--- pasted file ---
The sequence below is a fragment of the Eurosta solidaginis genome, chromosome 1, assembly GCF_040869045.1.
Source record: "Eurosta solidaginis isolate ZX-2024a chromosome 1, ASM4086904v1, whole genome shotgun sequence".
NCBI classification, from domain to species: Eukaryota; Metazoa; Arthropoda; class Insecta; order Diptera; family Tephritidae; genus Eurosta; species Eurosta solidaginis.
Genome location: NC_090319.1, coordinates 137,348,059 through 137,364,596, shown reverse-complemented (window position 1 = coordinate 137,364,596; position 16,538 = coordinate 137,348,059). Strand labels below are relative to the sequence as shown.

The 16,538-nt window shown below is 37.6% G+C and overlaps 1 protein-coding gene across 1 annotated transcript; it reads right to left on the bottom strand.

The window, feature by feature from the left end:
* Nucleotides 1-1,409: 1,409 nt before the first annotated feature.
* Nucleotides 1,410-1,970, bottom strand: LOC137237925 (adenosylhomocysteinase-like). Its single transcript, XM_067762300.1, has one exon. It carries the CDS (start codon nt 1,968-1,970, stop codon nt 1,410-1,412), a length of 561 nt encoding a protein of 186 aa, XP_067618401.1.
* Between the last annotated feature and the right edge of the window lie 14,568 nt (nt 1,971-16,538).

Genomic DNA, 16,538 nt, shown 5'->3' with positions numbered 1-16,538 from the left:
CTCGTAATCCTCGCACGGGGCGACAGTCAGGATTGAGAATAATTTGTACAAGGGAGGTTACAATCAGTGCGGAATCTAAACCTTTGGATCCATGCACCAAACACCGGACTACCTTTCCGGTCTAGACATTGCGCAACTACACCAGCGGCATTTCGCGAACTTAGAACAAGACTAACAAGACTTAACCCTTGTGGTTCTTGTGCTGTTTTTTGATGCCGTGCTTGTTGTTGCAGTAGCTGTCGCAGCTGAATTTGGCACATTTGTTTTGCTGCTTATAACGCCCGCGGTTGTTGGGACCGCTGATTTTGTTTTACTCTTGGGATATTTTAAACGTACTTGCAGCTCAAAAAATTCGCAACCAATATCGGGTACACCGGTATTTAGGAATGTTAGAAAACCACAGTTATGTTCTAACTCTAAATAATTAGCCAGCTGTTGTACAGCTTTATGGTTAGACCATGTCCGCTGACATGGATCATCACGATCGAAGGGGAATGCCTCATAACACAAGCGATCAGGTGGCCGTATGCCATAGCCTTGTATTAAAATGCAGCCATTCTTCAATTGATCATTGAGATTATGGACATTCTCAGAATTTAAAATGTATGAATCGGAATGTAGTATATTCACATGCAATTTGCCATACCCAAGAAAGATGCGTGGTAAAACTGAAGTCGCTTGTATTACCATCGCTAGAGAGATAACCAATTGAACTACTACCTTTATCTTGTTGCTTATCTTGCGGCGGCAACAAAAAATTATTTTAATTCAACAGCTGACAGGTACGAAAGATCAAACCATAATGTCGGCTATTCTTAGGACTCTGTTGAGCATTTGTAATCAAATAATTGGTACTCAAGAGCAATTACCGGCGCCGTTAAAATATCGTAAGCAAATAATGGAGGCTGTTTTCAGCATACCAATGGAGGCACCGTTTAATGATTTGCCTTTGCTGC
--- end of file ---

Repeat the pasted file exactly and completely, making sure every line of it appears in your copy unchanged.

The sequence below is a fragment of the Eurosta solidaginis genome, chromosome 1, assembly GCF_040869045.1.
Source record: "Eurosta solidaginis isolate ZX-2024a chromosome 1, ASM4086904v1, whole genome shotgun sequence".
NCBI classification, from domain to species: Eukaryota; Metazoa; Arthropoda; class Insecta; order Diptera; family Tephritidae; genus Eurosta; species Eurosta solidaginis.
Genome location: NC_090319.1, coordinates 137,348,059 through 137,364,596, shown reverse-complemented (window position 1 = coordinate 137,364,596; position 16,538 = coordinate 137,348,059). Strand labels below are relative to the sequence as shown.

The 16,538-nt window shown below is 37.6% G+C and overlaps 1 protein-coding gene across 1 annotated transcript; it reads right to left on the bottom strand.

The window, feature by feature from the left end:
* Nucleotides 1-1,409: 1,409 nt before the first annotated feature.
* Nucleotides 1,410-1,970, bottom strand: LOC137237925 (adenosylhomocysteinase-like). Its single transcript, XM_067762300.1, has one exon. It carries the CDS (start codon nt 1,968-1,970, stop codon nt 1,410-1,412), a length of 561 nt encoding a protein of 186 aa, XP_067618401.1.
* Between the last annotated feature and the right edge of the window lie 14,568 nt (nt 1,971-16,538).

Genomic DNA, 16,538 nt, shown 5'->3' with positions numbered 1-16,538 from the left:
CTCGTAATCCTCGCACGGGGCGACAGTCAGGATTGAGAATAATTTGTACAAGGGAGGTTACAATCAGTGCGGAATCTAAACCTTTGGATCCATGCACCAAACACCGGACTACCTTTCCGGTCTAGACATTGCGCAACTACACCAGCGGCATTTCGCGAACTTAGAACAAGACTAACAAGACTTAACCCTTGTGGTTCTTGTGCTGTTTTTTGATGCCGTGCTTGTTGTTGCAGTAGCTGTCGCAGCTGAATTTGGCACATTTGTTTTGCTGCTTATAACGCCCGCGGTTGTTGGGACCGCTGATTTTGTTTTACTCTTGGGATATTTTAAACGTACTTGCAGCTCAAAAAATTCGCAACCAATATCGGGTACACCGGTATTTAGGAATGTTAGAAAACCACAGTTATGTTCTAACTCTAAATAATTAGCCAGCTGTTGTACAGCTTTATGGTTAGACCATGTCCGCTGACATGGATCATCACGATCGAAGGGGAATGCCTCATAACACAAGCGATCAGGTGGCCGTATGCCATAGCCTTGTATTAAAATGCAGCCATTCTTCAATTGATCATTGAGATTATGGACATTCTCAGAATTTAAAATGTATGAATCGGAATGTAGTATATTCACATGCAATTTGCCATACCCAAGAAAGATGCGTGGTAAAACTGAAGTCGCTTGTATTACCATCGCTAGAGAGATAACCAATTGAACTACTACCTTTATCTTGTTGCTTATCTTGCGGCGGCAACAAAAAATTATTTTAATTCAACAGCTGACAGGTACGAAAGATCAAACCATAATGTCGGCTATTCTTAGGACTCTGTTGAGCATTTGTAATCAAATAATTGGTACTCAAGAGCAATTACCGGCGCCGTTAAAATATCGTAAGCAAATAATGGAGGCTGTTTTCAGCATACCAATGGAGGCACCGTTTAATGATTTGCCTTTGCTGC